It’s difficult to not compare the indie darling That Thing Called Tadhana from the mainstream YOU’RE MY BOSS; but since both were directed by Antoinette Jadaone, the two films become a case study on how romantic comedies are treated depending on the scale of production. YOU’RE MY BOSS is no fate but pure formula that Star Cinema applies to the genre. But Jadaone manages to make do of the platonic-turned-romantic relationship between Georgina (Toni Gonzaga) and Pong (Coco Martin) who performed the serviceable humor and somberness that their characters require. Like Tadhana’s land-based travel, YOU’RE MY BOSS follows an intimate and transformative flight of its two leads, in this case, two work colleagues tasked of a marketing pitch to a Japanese investor for their airline company, Skyjet (one of the film’s unabashed but narratively coherent product placements). But while Tadhana relishes on its contemplative journey, YOU’RE MY BOSS’ unhurried pacing has been predetermined to a happy ending. The usage of the typical romantic formula forsakes the element of surprise in developing a subversive love story, which the film falls trap of. So where does Jadaone’s style manifests? Cutting the chase on exposition, she resorted to playful character moments and discreetly illuminating scenes to establish Georgina and Pong’s growing closeness, even if the actors don’t possess the ‘spark’ in jumpstarting their romance.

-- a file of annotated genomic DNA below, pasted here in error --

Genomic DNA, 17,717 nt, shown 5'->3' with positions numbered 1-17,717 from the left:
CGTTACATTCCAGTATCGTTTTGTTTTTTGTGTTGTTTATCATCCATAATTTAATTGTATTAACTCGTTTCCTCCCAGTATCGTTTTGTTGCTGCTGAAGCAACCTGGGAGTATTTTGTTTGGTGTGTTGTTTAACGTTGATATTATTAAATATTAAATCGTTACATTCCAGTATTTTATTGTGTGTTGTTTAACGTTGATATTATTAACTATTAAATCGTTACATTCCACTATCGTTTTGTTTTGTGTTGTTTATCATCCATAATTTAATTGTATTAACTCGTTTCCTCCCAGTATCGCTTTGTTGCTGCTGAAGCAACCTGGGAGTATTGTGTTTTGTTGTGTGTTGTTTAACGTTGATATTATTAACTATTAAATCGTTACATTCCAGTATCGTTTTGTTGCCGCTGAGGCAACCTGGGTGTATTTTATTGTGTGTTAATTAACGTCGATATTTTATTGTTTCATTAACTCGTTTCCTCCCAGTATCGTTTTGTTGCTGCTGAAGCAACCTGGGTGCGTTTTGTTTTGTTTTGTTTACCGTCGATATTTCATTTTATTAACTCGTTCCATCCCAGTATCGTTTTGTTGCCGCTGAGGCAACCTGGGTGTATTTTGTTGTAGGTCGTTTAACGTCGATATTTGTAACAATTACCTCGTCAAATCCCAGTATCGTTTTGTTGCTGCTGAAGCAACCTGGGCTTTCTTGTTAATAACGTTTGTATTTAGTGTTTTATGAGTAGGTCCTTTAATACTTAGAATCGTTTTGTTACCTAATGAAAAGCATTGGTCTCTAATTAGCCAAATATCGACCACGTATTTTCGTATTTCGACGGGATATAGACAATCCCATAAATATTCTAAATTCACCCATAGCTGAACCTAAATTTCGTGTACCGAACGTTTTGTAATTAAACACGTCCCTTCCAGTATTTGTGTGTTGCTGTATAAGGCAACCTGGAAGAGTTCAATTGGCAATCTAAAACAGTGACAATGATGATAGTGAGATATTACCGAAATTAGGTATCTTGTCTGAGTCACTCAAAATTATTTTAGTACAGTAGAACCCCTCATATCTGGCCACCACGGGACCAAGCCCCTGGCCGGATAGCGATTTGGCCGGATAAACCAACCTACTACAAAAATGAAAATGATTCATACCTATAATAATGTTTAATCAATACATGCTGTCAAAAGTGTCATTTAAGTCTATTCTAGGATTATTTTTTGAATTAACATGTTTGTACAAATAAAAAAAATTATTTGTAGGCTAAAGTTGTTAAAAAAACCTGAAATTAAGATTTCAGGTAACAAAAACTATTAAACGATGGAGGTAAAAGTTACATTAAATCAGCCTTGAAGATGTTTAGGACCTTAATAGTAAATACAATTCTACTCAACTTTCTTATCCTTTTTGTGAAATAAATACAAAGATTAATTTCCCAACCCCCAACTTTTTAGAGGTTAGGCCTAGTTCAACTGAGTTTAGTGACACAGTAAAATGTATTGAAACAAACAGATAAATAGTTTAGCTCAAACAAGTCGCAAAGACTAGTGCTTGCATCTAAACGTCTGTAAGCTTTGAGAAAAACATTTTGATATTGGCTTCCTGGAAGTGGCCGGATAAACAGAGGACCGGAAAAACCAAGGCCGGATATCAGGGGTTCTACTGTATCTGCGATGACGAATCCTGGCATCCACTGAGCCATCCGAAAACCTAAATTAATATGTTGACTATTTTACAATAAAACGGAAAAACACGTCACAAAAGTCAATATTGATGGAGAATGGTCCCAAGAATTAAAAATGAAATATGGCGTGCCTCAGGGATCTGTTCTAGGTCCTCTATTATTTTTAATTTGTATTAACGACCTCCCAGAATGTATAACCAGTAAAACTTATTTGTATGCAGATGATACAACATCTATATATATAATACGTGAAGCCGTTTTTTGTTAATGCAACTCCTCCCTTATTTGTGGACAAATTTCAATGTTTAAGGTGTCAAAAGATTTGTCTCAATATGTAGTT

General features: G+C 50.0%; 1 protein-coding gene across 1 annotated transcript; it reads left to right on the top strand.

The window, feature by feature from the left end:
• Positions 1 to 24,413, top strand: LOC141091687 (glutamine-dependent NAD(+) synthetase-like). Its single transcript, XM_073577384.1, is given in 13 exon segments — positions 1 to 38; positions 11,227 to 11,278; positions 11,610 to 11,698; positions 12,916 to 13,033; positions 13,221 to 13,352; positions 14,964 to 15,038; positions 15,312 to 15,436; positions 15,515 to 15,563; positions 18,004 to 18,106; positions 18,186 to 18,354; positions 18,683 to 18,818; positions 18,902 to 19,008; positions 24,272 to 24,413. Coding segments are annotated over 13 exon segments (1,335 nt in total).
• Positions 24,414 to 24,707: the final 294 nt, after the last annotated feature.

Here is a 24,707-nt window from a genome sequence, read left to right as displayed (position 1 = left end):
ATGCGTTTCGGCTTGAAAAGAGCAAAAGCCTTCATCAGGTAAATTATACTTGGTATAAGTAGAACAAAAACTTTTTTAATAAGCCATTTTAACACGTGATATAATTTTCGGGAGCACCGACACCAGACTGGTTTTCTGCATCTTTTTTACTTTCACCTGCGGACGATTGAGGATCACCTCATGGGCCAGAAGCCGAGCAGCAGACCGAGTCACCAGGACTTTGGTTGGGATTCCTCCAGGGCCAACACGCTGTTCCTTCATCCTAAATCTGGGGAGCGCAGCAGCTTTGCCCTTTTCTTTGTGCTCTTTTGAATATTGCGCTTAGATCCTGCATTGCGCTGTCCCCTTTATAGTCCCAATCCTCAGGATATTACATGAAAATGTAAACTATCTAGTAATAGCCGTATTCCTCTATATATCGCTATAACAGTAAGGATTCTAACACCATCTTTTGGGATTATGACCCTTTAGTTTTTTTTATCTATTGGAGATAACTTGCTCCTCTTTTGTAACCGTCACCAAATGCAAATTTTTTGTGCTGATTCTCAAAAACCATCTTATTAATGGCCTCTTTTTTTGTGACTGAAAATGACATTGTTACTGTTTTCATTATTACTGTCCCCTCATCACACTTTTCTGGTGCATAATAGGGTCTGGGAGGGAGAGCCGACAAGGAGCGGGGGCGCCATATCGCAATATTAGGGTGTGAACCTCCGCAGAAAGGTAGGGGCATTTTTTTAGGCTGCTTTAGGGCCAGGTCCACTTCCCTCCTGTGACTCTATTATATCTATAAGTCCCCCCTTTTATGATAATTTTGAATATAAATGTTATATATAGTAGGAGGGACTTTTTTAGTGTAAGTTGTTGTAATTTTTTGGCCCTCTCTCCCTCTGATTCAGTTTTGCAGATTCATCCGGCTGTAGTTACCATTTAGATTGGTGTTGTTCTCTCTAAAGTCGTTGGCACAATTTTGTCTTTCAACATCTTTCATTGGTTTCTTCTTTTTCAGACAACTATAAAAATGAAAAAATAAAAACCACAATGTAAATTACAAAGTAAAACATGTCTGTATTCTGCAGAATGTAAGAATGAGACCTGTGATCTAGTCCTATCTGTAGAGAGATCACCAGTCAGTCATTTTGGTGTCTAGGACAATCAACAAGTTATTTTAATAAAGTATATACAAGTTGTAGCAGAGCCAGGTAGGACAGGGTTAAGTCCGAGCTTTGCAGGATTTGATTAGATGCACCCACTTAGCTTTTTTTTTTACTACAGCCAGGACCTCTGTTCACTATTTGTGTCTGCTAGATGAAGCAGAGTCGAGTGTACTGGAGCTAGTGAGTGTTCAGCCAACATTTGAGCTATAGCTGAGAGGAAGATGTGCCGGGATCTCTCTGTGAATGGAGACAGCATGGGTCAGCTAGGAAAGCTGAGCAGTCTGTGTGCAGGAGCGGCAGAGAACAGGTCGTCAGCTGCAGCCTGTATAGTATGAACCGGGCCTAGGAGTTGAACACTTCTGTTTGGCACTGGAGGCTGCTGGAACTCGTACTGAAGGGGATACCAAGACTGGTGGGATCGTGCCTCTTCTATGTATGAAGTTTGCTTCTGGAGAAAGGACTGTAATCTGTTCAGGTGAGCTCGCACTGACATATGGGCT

Despite the backstory, Georgina and Pong don’t match the emotional depth of Tadhana’s Mace and Anthony but it proves to be informative on their motives for self-preservation. The characters, however, are familiar of Gonzaga’s and Martin’s roles in past projects that are made blatant by their self-deprecating laughs through sarcasm and lisp. Gonzaga once again plays an intensely career-driven and fashion-savvy adult still pining for her ex (Starting Over Again) while Martin lets himself loose as a naive but not-to-be misjudged promdi (from the province) who undergoes a closet overhaul anew (Maybe This Time). Their burgeoning attraction intersects with the film’s allegory on honesty that makes YOU’RE MY BOSS more than the average rom-com by taking the initiative of incorporating a simple yet solid overarching non-romantic theme. The film is also chiding and conscious of technology’s role in building one’s online personality that contrasts the actual identity and acknowledging its existence as a means of communicating complicated feelings that are more conveniently said online or through text. YOU’RE MY BOSS’ premise isn’t the most interesting and ingenious starting point (playing make-pretend then unveiling their true selves) and it loses unpredictability in the process; nor does Jadaone make an impression in her venture to mainstream film-making. But it’s not entirely her fault, but perhaps, the bosses’.